Roads more and less traveled: Different emotional routes to creativity among Protestants and Catholics

Emily Kim, Dov Cohen

Research output: Contribution to journalArticle


Western culture has 2 contradictory images of creativity: the artist as intensely emotional versus the artist as sublimator, for whom work becomes the outlet for what is repressed and denied. We show that both images are correct, but that the routes to creativity are culturally patterned, such that Catholic creatives are relatively more likely to take the emotionally intense route and Protestant creatives relatively more likely to take the sublimating route. This pattern is consistent for both the Big-C creativity of historical eminents (Studies 1 and 1b) and small-c creativity of student samples (Studies 2 and 3). The student samples also highlighted the moderating role of Protestant asceticism, as Protestants who were high in asceticism and who also repressed or minimized troublesome emotions were particularly creative. Analyses of behavioral data in previous lab experiments (Studies 2b and 3b) provided conceptual validation of the findings reported in Studies 2 and 3.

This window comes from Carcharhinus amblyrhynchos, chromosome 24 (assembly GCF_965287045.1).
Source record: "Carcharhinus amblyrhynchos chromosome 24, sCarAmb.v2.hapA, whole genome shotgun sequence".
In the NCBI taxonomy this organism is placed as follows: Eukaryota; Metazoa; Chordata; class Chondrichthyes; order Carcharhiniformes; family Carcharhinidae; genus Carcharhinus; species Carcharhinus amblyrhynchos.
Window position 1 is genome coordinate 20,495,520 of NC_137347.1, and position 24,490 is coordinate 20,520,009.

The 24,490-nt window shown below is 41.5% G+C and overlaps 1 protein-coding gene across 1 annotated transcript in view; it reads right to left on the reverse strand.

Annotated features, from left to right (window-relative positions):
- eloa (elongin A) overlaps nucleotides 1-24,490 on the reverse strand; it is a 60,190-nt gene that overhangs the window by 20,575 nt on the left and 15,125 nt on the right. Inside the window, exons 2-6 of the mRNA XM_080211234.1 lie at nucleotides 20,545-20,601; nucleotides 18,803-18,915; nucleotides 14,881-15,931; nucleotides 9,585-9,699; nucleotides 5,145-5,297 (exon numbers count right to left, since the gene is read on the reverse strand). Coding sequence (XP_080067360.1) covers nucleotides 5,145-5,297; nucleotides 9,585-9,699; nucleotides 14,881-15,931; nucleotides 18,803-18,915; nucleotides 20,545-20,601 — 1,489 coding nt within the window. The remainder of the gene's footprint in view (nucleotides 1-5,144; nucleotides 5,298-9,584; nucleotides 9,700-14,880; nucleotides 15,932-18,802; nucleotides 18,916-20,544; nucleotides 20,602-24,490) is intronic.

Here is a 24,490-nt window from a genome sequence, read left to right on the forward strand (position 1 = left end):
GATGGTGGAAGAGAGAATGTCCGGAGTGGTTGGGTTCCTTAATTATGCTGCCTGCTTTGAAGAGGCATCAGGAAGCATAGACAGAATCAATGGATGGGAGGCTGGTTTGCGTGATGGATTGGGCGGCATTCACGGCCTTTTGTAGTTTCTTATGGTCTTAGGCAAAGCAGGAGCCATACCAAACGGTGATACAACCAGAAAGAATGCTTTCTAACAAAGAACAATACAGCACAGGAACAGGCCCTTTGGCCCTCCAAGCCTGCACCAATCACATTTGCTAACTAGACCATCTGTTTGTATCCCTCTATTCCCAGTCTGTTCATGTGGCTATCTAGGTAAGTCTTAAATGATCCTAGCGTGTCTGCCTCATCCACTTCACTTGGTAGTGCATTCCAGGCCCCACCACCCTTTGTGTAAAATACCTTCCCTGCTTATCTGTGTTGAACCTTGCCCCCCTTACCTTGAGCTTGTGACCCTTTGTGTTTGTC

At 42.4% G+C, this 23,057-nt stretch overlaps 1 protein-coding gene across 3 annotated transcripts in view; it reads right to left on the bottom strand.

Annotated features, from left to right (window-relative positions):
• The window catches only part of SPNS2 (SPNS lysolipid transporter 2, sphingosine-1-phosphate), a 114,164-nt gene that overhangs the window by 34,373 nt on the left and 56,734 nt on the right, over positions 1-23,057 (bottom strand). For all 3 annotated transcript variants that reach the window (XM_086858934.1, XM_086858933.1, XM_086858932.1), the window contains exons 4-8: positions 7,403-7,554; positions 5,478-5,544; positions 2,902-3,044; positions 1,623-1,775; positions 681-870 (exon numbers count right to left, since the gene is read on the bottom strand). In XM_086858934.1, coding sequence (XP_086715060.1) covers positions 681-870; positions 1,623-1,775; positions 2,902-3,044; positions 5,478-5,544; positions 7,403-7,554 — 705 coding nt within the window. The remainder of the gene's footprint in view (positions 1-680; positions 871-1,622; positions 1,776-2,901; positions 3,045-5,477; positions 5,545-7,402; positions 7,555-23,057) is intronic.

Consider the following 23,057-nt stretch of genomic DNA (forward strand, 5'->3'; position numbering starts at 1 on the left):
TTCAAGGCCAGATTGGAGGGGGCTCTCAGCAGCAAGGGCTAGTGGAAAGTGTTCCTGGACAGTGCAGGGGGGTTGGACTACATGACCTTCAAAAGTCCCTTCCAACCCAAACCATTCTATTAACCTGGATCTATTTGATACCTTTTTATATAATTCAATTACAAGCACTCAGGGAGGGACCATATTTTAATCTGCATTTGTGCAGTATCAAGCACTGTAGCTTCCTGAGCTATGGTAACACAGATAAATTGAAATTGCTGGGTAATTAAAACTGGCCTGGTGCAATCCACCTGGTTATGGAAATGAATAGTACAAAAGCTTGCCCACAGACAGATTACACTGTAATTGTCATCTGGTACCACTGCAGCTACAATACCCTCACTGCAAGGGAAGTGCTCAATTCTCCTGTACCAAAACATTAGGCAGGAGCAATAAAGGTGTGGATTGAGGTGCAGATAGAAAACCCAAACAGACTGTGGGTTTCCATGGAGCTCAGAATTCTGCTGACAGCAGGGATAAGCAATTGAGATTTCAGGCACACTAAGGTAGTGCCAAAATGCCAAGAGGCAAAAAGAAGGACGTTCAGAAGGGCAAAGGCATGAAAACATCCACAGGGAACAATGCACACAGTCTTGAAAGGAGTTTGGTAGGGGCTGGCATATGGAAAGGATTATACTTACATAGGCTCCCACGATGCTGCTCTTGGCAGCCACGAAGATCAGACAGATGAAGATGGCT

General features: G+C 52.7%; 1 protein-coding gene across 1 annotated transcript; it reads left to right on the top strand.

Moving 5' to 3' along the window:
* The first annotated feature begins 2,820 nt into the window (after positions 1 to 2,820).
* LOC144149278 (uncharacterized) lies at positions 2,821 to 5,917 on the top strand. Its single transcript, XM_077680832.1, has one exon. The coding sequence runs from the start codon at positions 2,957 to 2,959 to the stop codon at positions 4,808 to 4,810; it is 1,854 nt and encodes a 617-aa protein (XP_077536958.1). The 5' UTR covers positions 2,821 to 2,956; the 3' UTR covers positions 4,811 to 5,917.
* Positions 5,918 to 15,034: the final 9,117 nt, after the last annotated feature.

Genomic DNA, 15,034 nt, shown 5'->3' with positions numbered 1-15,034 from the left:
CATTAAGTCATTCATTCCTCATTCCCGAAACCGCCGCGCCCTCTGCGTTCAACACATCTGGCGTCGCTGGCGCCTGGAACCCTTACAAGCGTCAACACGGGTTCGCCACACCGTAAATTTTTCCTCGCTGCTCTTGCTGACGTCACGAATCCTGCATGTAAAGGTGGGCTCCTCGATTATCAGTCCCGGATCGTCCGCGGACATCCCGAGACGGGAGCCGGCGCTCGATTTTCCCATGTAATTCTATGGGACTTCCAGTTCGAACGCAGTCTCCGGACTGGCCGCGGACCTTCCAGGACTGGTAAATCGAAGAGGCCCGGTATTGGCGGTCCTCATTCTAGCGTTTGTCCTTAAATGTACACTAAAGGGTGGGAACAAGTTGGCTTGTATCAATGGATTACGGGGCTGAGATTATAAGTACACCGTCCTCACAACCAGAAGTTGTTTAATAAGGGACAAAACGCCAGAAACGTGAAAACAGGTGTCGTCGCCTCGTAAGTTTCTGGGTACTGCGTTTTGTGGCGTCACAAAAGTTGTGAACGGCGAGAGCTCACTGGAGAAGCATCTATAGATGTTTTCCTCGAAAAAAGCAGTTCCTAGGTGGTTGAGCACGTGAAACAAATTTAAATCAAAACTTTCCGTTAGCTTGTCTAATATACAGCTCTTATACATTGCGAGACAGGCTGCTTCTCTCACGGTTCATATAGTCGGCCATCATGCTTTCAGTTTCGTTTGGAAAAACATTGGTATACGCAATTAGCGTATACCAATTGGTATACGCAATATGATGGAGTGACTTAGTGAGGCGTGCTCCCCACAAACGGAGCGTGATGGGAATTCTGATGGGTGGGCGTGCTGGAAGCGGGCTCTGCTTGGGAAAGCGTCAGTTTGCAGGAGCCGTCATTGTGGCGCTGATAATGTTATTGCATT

Original languageEnglish (US)
Pages (from-to)901-925
Number of pages25
JournalJournal of personality and social psychology
Issue number6
StatePublished - Jun 2017



  • Creativity
  • Culture
  • Protestant asceticism
  • Religion
  • Sublimation

ASJC Scopus subject areas

  • Social Psychology
  • Sociology and Political Science

Cite this